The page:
In short, Oberlin is one of their only safe havens because their message is failing everywhere else in Ohio.

Their attendance at the conference is likely a move to strengthen relationships with local activists pushing their national agenda in the state. The pair has deployed similar tactics in states like Colorado, though the results cannot exactly be marked as a success.

In a sign that Ohio candidates know how unpopular Steyer and McKibben’s ideas are with Ohio voters, the conference agenda shows a dearth of Ohio candidates or elected officials attending the event. In fact, the only Ohio voices participating are academics from Oberlin College!

Interestingly, some friends of Steyer, like U.S. Senate hopeful Ted Strickland appear to be steering clear from the Oberlin activist road show. But things were very different in April, before the ban-fracking campaign collapsed, when environmental groups tried to make the case that “this Senate race shows how climate action is gaining support in the Midwest”. A few months later Strickland was more than happy to accept max-out donations from the California hedge fund billionaire and attend Steyer’s posh reception, where he ironically said, “Money cannot buy this democracy!”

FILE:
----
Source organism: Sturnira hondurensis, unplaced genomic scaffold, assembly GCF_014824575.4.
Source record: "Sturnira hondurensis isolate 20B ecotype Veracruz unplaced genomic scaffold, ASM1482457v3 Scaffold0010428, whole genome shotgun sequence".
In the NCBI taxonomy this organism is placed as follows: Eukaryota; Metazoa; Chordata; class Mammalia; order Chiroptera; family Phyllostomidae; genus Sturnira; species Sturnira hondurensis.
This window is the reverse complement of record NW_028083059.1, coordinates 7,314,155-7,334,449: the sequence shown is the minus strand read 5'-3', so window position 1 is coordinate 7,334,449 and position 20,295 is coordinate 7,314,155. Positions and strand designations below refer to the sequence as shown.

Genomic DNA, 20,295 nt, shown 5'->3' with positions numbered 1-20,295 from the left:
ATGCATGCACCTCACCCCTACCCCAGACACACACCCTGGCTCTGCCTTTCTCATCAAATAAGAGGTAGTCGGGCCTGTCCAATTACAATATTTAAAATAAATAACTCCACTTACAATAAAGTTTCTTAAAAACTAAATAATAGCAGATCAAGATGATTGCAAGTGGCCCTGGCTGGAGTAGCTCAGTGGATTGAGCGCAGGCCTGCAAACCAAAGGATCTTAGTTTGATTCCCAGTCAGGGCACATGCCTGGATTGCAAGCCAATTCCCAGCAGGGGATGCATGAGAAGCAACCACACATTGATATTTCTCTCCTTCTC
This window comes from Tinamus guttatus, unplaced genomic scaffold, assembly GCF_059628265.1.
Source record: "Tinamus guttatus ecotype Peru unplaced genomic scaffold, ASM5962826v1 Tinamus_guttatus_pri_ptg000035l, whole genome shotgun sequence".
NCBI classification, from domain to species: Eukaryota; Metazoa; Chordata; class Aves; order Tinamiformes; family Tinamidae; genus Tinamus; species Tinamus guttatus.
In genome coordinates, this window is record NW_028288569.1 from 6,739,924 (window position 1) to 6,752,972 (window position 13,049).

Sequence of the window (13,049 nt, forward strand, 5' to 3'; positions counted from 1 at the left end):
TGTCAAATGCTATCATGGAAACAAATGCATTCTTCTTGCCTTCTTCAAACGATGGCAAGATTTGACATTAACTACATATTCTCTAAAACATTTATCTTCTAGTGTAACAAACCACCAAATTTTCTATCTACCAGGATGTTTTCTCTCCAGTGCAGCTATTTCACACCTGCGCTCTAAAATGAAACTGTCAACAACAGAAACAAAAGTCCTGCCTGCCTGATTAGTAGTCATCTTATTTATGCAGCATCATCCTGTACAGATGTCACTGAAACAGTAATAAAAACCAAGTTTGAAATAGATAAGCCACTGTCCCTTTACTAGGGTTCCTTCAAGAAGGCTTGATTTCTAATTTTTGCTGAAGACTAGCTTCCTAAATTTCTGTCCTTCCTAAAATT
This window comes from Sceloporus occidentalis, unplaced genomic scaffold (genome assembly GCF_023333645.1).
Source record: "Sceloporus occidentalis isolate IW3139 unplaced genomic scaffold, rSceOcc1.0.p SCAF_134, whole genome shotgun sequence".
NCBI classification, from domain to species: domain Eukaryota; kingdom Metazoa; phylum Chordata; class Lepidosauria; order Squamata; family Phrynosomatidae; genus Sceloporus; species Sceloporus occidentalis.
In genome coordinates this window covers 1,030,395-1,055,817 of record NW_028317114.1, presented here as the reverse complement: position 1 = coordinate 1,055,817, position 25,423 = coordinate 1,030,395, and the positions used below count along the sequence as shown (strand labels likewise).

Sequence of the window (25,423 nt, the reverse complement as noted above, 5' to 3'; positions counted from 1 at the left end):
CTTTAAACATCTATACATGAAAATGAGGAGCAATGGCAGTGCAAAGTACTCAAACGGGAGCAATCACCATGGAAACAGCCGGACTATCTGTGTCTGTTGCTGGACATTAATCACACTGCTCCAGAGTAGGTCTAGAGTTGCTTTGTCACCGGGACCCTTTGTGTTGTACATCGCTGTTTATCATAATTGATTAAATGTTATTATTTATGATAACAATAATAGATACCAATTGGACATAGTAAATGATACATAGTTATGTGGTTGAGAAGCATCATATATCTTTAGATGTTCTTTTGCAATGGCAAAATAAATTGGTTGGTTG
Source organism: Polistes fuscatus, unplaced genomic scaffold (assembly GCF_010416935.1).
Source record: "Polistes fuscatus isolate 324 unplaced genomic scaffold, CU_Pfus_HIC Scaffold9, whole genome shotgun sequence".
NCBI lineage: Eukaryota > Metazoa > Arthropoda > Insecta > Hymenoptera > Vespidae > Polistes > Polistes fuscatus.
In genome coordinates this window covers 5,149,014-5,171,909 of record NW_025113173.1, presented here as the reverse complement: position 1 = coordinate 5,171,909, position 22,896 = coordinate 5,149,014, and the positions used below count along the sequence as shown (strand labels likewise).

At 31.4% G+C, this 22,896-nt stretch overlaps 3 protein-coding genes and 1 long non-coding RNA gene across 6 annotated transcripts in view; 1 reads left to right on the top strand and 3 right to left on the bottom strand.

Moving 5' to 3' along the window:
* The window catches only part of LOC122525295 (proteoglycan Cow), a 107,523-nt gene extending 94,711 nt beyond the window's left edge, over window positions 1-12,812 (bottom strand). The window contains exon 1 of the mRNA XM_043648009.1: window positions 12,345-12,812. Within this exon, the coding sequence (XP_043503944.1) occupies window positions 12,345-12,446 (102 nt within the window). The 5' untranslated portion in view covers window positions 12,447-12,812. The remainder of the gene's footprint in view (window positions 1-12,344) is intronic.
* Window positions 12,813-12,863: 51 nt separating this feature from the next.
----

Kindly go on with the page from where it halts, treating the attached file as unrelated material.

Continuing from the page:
Ohioans apparently agree. In fact, even with hundreds of thousands from Washington, D.C. anti-fracking money and influence from fringe environmental groups, Ted Strickland’s campaign is “in trouble” (by double-digits). It’s failing because beltway politics, such as Steyer’s KIITG campaign are completely out of touch with Ohioans.

Of course, Strickland’s campaign is only one of many anti-fracking campaigns that are proving fruitless, as just a few months ago, candidates who ran anti-fracking campaigns lost by double digits on Super Tuesday.

But within the confines of Oberlin College, these activist groups can use this conference as a family gathering of sorts, in order to organize their fossil fuel agenda that clearly has been rejected loudly by the vast majority of Ohio.